# Pythagorean triples, proof clarification

Question

Prove for every odd integer $$a \geq 3$$ that there exists an even integer $$b$$ such that $$(a, b, b + 1)$$ is a Pythagorean triple.

Proof

Let $$a \geq 3$$ be an odd integer. Then $$a = 2n + 1$$ for some positive integer $$n$$. We seek a positive even integer $$b$$ such that $$(a, b, b + 1)$$ is a Pythagorean triple. Then

$$a^2 + b^2 = 4n^2 + 4n + 1 + b^2 = b^2 + 2b + 1.$$

Therefore, $$2b = 4n^2+4n$$ and so $$b = 2n^2+2n.$$ Letting $$b = 2n^2+2n$$ , we see that $$a^2+b^2 = (b+1)^2$$ and so $$(a, b, b + 1)$$ is a Pythagorean triple.

My question is how we could we write $$4n^2 + 4n + 1 + b^2 = b^2 + 2b + 1$$ before we say that $$2b = 4n^2+4n$$? The way it was written makes it seem like $$4n^2 + 4n$$ naturally simplifies to $$2b$$, but I don't see how it does before $$2b$$ is explicitly defined to equal $$4n^2 + 4n$$.

• The LHS is the expansion of $a^2 + b^2$, substituting $a = 2n + 1$. The RHS is the expansion of $(b+1)^2$. All you've done is simplify $a^2 + b^2 = (b+1)^2$ with the required assumptions (substitutions). Then when you simplify, the necessary condition that pops out is $2b = 4n^2 + 4n$
– Sam
Commented Nov 10, 2022 at 21:28
• @SameerAbbas Thank you! Commented Nov 10, 2022 at 21:47

This is actually a pretty common technique of proof. We're essentially working backwards from the conclusion: if there was a $$b$$ satisfying $$a^2+b^2=(b+1)^2$$, then necessarily we would have $$4n^2+4n+1+b^2=b^2+2b+1$$ by expanding the two expressions. The $$b^2$$ terms cancel and we would find that $$4n^2+4n=2b$$ and therefore $$2n^2+2n=b$$. To prove your claim, we need to supply the correct number $$b$$, but this calculation shows us that there is only one possibility, namely take $$b=2n^2+2n$$.

• Thanks! Should have seen it, would take literally a second to expand (b+1)^2 in my head, but just gave up and jumped to an answer without even reading the question properly. Commented Nov 10, 2022 at 21:51

That proof is showing you the author's reasoning - how they discovered that choosing $$b = 2n^2 + 2n$$ would do the job.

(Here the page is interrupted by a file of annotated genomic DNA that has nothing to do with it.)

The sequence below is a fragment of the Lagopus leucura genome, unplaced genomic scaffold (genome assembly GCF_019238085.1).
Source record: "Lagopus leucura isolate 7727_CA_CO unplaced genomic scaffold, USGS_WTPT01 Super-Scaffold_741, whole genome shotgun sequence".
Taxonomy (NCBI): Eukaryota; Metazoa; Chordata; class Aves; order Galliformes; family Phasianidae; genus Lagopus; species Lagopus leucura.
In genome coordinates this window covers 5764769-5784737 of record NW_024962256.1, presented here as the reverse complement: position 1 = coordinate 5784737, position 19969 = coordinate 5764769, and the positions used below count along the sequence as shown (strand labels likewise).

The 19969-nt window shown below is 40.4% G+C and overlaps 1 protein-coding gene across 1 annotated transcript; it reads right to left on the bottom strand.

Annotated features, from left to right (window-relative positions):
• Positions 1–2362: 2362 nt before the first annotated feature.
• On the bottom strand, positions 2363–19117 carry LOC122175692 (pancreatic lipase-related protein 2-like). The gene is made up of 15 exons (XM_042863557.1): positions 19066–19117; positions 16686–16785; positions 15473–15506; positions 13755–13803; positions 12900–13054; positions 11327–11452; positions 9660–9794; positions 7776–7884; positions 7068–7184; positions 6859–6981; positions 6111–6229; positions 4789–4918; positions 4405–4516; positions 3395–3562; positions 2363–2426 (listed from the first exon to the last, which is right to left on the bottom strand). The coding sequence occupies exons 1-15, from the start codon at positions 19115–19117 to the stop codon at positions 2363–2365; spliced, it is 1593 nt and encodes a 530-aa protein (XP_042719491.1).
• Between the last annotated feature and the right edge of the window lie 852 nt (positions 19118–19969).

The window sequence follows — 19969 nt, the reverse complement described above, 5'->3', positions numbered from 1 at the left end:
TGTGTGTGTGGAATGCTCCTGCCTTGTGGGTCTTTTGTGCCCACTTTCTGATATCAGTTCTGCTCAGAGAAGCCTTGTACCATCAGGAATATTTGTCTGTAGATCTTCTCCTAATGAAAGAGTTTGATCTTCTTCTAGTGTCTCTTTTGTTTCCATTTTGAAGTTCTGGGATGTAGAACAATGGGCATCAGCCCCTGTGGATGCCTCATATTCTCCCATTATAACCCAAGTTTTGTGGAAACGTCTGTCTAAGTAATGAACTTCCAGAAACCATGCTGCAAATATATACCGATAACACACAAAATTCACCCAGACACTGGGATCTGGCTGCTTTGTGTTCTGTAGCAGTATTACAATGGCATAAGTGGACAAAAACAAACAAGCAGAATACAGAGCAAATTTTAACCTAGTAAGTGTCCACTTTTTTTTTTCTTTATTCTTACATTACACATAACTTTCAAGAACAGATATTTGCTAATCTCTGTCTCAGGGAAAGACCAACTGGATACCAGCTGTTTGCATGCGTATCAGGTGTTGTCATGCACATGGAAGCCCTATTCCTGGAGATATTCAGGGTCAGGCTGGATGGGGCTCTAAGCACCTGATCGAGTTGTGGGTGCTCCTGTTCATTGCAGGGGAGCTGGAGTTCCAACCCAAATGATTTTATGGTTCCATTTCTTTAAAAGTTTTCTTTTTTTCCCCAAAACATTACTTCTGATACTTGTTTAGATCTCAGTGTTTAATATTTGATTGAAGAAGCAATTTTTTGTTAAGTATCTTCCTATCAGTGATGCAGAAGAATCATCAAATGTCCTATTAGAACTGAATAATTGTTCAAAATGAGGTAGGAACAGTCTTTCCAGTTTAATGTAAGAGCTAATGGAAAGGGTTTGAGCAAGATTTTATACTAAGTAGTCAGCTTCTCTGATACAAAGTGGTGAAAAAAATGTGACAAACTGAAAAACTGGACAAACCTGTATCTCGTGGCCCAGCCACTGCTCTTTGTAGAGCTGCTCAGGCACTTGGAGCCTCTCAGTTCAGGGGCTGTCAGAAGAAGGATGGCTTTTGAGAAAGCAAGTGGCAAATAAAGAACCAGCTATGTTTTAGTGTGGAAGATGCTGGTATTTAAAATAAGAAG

They could have written the proof as a straightforward implication starting with that definition of $$b$$. But without the preliminary analysis you could follow the algebra but reasonably ask "where did that come from"?

The problem is with the word "then" just before your long equality, and the text after. It should be replaced with something like this:

If such an integer $$b$$ exists, then $$a, b,$$ and $$b+1$$ must satisfy the following equality.

$$equation here$$

which is equivalent to $$2b = 4n^2 + 4n$$. Picking $$b = 2n^2 + 2n$$, we see that there is indeed such a number, hence...

NB: seeing Ethan's answer, I realize that you're quoting from someone else's proof that confused you. I thought you were quoting your own proof, which had been marked correct, but then gave you pause as you looked at it.

We begin with Euclid's formula which is probably the most accepted one for generating Pythagorean triples. $$A=m^2-k^2 \qquad B=2mk \qquad C=m^2+k^2$$ If we replace $$\,m\,$$ with $$\,(2n-1+k),\,$$ we get $$A=(2n-1+k)^2-k^2 \quad B=2(2n-1+k)k \quad C=(2n-1+k)^2+k^2$$ which resolves to \begin{align*} &A=(2n-1)^2+&&2(2n-1)k\\ &B= &&2(2n-1)k+&2k^2\\ &C=(2n-1)^2+&&2(2n-1)k+&2k^2 \end{align*} and generates the subset of triples (below) where $$\,C-B=(2n-1)^2.\quad$$ By inspection of both the formula and the table, we can see that $$\,B\,$$ is always a multiple of $$\,4\,$$ (even) and that $$\,n=1\implies C-B=1.$$

$$\begin{array}{c|c|c|c|c|c|c|} n & k=1 & k=2 & k=3 & k=4 & k=5 \\ \hline Set_1 & 3,4,5 & 5,12,13& 7,24,25& 9,40,41& 11,60,61 \\ \hline Set_2 & 15,8,17 & 21,20,29 &27,36,45 &33,56,65 & 39,80,89 \\ \hline Set_3 & 35,12,37 & 45,28,53 &55,48,73 &65,72,97 & 75,100,125 \\ \hline Set_{4} &63,16,65 &77,36,85 &91,60,109 &105,88,137 &119,120,169 \\ \hline Set_{5} &99,20,101 &117,44,125 &135,72,153 &153,104,185 &171,140,221 \\ \hline \end{array}$$